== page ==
The San Diego City Council fell one vote short of joining other local governments in asking the state Supreme Court to legalize same-sex marriage.
As a result of the failed vote, San Diego will not write a “friend of the court” brief to be used in the high court’s consideration of the lawsuits filed by several same-sex couples who had their marriages voided in 2004. Their marriage licenses were administered by San Francisco Mayor Gavin Newsom before they were struck down in state court.
San Francisco City Attorney Dennis Herrera urged the council on Tuesday to send a letter in support of the lawsuits, claiming the issue was more about the constitutional rights of the couples than political symbolism.
“You will hear that marriage has always been between a man and a woman, but what has always been true does not translate into what the constitution means,” Herrera said.
James Hartline, a conservative Christian activist, told the council that local voters already made up their mind on the issue. He pointed out that 62 percent of San Diego County voters supported banning same-sex marriage during the statewide Proposition 22 campaign in 2000.
“There is no mandate to change what voters supported in Prop. 22,” Hartline said.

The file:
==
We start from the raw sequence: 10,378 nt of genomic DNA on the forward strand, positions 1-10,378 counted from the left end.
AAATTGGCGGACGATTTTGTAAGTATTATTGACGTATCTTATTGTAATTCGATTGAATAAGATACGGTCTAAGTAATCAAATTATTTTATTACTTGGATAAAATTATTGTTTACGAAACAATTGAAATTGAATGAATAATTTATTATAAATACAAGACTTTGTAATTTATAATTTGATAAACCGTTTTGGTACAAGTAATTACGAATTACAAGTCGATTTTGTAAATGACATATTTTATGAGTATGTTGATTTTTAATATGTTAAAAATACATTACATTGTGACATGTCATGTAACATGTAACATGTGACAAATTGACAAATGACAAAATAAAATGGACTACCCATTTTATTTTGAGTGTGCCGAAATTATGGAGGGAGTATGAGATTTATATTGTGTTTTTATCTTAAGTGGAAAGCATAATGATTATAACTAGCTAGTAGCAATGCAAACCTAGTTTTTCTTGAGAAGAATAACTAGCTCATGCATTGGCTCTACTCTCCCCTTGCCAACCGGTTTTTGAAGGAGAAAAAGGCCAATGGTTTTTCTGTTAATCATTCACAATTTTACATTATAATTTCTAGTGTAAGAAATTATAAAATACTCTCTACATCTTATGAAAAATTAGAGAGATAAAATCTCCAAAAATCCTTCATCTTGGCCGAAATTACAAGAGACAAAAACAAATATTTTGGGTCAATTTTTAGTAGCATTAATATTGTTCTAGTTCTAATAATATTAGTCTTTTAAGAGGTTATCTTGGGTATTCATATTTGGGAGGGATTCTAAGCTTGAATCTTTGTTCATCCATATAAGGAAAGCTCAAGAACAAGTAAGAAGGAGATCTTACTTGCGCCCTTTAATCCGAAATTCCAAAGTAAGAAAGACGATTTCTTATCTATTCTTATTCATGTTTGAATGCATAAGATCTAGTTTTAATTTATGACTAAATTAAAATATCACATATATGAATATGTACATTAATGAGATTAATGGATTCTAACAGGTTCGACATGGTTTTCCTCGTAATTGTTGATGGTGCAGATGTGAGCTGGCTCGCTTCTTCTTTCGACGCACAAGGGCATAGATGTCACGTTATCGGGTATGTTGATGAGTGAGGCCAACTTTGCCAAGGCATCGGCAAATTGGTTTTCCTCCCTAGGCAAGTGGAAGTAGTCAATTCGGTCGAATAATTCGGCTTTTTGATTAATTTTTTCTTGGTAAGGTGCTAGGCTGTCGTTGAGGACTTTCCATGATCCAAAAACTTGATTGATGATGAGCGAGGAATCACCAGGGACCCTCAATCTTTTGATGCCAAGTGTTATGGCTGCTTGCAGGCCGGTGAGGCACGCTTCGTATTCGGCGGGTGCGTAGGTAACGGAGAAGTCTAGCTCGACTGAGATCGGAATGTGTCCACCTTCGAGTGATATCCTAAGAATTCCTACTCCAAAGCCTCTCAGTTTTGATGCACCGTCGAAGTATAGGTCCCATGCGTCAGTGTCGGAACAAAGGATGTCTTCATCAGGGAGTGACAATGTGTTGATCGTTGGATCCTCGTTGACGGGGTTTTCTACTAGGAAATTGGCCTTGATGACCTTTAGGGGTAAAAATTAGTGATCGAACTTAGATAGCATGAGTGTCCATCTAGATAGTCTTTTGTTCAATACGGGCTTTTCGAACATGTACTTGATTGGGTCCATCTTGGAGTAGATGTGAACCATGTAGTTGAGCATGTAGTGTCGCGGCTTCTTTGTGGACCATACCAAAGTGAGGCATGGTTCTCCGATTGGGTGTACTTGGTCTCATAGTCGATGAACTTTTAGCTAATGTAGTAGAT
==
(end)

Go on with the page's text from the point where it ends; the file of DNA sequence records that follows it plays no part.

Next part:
The debate ended in a 4-4 tie. Council President Scott Peters and Council members Toni Atkins, Jim Madaffer and Ben Hueso supported the proposal. Council members Kevin Faulconer, Tony Young, Brian Maienschein and Donna Frye voted against it.
The measure featured two notable votes: the liberal Frye voting against and the conservative Madaffer voting for filing the brief.
Frye tried to postpone the vote in an attempt to give members of the public a better opportunity to weigh in, claiming the six days prior to the meeting was not long enough time for residents to consider “one of the most controversial issues this council can participate in.” Her motion to postpone the vote failed.
Madaffer said he saw same-sex marriage as the latest civil rights struggle, harking back to the Romans’ sacrifice of Christians for entertainment to slavery as examples of past injustices.
“We’ve seen for many years the discrimination of the minority by the majority,” Madaffer said.